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RE: Dromaeosaurus Tracks?

Many thanks to Dan Varner for pointing out the unflexed position of the
"fighting dinosaurs" _Velociraptor_ killer claw toe that lies underneath
_Protoceratops_.  Seeing is believing.

Ray Stanford has found tracks that may be attributable to dromaeosaurids.
We'll have to wait and see what they look like.  I look forward to any hard
evidence that would tell us if the #2 claw was held off the ground in

I performed a Google search and turned up references to putative didactyl
theropod tracks.  I don't have these papers myself, aside from what is
available on-line at the following web sites.  Any additions to this list or
any articles with good documentation of dromaeosaurid trackways would be
much appreciated!


The following paper, available at
http://cactus.dixie.edu/jharris/Saurexallopus.pdf , refers to "didactyl"
theropod tracks...

*J. D. Harris §, *K. R. Johnson, † J. Hicks and ‡ L. Tauxe
Cretaceous Research (1996) 17, 381 - 401
Four-toed theropod footprints and a paleomagnetic
age from the Whetstone Falls Member of the
Harebell Formation (Upper Cretaceous :
Maastrichtian), northwestern Wyoming

"Troodontids and dromaeosaurids share both a greatly reduced digit I and a
specialized digit II. The second pedal digit in these forms is believed to
have been
held retracted and of f the ground in normal locomotion, holding the
‘sickle’ claw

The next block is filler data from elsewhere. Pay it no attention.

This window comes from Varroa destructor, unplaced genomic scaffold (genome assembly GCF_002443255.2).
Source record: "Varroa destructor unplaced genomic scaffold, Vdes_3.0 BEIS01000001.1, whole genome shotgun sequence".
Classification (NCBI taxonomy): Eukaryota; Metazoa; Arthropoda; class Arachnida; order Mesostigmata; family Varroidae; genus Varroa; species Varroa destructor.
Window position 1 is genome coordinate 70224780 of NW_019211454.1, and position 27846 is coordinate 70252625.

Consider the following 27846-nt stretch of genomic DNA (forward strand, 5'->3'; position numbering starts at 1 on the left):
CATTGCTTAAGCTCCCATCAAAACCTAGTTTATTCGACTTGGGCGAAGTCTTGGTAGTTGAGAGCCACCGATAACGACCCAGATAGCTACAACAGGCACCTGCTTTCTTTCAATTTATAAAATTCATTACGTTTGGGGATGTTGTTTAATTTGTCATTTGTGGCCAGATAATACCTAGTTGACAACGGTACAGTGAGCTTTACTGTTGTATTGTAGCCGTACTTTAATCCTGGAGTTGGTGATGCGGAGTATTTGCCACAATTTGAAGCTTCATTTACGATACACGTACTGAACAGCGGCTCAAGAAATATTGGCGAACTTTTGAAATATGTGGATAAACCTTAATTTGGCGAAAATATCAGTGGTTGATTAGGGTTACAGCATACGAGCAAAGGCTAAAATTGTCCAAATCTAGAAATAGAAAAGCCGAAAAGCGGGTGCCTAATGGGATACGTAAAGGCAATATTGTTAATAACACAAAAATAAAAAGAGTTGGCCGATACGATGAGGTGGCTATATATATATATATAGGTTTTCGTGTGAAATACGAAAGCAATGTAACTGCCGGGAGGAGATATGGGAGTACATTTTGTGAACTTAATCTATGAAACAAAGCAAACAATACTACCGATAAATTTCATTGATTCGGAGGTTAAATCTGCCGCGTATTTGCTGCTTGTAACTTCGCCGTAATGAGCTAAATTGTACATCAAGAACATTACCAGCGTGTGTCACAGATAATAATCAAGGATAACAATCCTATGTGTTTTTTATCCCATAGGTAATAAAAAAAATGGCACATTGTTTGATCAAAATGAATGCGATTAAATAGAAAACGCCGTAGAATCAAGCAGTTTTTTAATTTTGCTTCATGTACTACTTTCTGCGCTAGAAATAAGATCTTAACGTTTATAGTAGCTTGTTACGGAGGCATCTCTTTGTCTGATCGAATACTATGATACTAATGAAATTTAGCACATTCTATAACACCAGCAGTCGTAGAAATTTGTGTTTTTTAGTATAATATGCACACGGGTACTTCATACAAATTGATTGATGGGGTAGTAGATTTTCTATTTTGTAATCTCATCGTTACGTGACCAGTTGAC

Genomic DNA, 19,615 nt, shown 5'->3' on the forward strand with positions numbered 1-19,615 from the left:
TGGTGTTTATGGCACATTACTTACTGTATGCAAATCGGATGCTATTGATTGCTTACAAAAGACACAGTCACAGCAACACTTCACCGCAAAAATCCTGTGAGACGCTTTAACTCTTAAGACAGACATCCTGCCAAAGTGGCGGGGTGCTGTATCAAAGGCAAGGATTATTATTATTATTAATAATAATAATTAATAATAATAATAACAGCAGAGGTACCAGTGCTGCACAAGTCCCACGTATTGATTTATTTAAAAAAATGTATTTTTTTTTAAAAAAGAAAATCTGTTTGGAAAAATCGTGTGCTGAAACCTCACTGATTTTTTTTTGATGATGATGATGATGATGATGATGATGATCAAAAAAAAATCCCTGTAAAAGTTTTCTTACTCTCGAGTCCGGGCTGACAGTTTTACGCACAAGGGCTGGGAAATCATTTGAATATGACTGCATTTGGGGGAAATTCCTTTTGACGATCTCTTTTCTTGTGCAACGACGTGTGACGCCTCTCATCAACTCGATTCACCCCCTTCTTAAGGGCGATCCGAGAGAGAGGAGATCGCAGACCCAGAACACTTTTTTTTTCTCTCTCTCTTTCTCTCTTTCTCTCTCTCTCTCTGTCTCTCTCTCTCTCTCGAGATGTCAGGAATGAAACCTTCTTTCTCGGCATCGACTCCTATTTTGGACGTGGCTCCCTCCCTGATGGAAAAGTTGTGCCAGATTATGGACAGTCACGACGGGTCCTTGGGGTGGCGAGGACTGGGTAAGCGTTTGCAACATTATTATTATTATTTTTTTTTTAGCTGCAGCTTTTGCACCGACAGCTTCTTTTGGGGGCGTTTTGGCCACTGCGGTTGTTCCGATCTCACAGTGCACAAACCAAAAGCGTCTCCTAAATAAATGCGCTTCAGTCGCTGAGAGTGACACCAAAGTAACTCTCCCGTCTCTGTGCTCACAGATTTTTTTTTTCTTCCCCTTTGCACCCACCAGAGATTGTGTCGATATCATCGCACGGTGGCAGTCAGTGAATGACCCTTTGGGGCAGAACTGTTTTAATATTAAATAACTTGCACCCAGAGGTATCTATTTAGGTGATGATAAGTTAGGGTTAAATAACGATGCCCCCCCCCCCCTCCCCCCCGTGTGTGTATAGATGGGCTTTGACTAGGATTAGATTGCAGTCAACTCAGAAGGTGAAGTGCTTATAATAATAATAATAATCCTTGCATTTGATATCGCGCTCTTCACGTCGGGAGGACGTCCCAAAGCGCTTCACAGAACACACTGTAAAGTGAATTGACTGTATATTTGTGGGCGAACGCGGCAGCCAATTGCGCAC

clear from wear. One would expect footprints from either of these groups to
didactyl. Such prints are known, although extremely rare
Zhen et al., 1987, as cited in Zhen et al., 1989; undescribed DMNH

Zhen, S., Zhen, B., Chen, W. & Zhu, S. 1987. Bird and dinosaur footprints
from the Lower
Cretaceous of Emei County, Sichuan. Abstracts, First International Symposium
on Nonmarine
Cretaceous Correlations, pp. 37 - 38.

The following may or may not be relevant, depending on a proper translation.
It's hard to make out what the abstract actually says in the crude
translation below...

Geological comment
2004 Vol.50 No.6 P.561-5662004 Vol.50 No.6 P.561 - 566

Beipiao, Liaoning region-Late Jurassic Tuchengzi fossils of dinosaur
footprints found

Discovery of Dinosaur Track Fossils from the Middle-Late Jurassic Tuchengzi
Formation in the Chaoyang Area,
Liaoning Province
Discovery of 01/21 Track Fossils from the Middle-Late Jurassic Formation in
the Tuchengzi Chaoyang Area, Liaoning Province

Zhang Yongzhong Wu Ping Zhang Xuebin Zhang Jianping baisong

Abstract: In western North Chaoyang eight votes - South near-Late Jurassic
Tuchengzi found a large number of fossils of dinosaur footprints (theropod.
ornithopod, sauropod). This paper right theropod dinosaur tracks so
reported. Theropod dinosaurs walking for two, 3-toe, narrow movements, the
majority of firms-toe. Fossils are preserved on the level. Split level
development mud and ripples. footprint size from 29.5 cm x 19cm to 4cm × 
cm in the footsteps of continuous distribution pose an obvious trace, trace
the direction of the law at the time, the distribution of dinosaur behavior
habits provide reliable evidence. South Bajiazi found in a large number of
small theropod dinosaur footprints show: Beipiao area small theropod
dinosaur in the late Jurassic period Tuchengzi have emerged.


See also
0009 :

Dinosaur Tracks from the Cedar Mountain Formation (Lower Cretaceous), Arches
National Park, Utah
Authors: Martin Lockley1; Diane White1; James Kirkland2; Vince Santucci3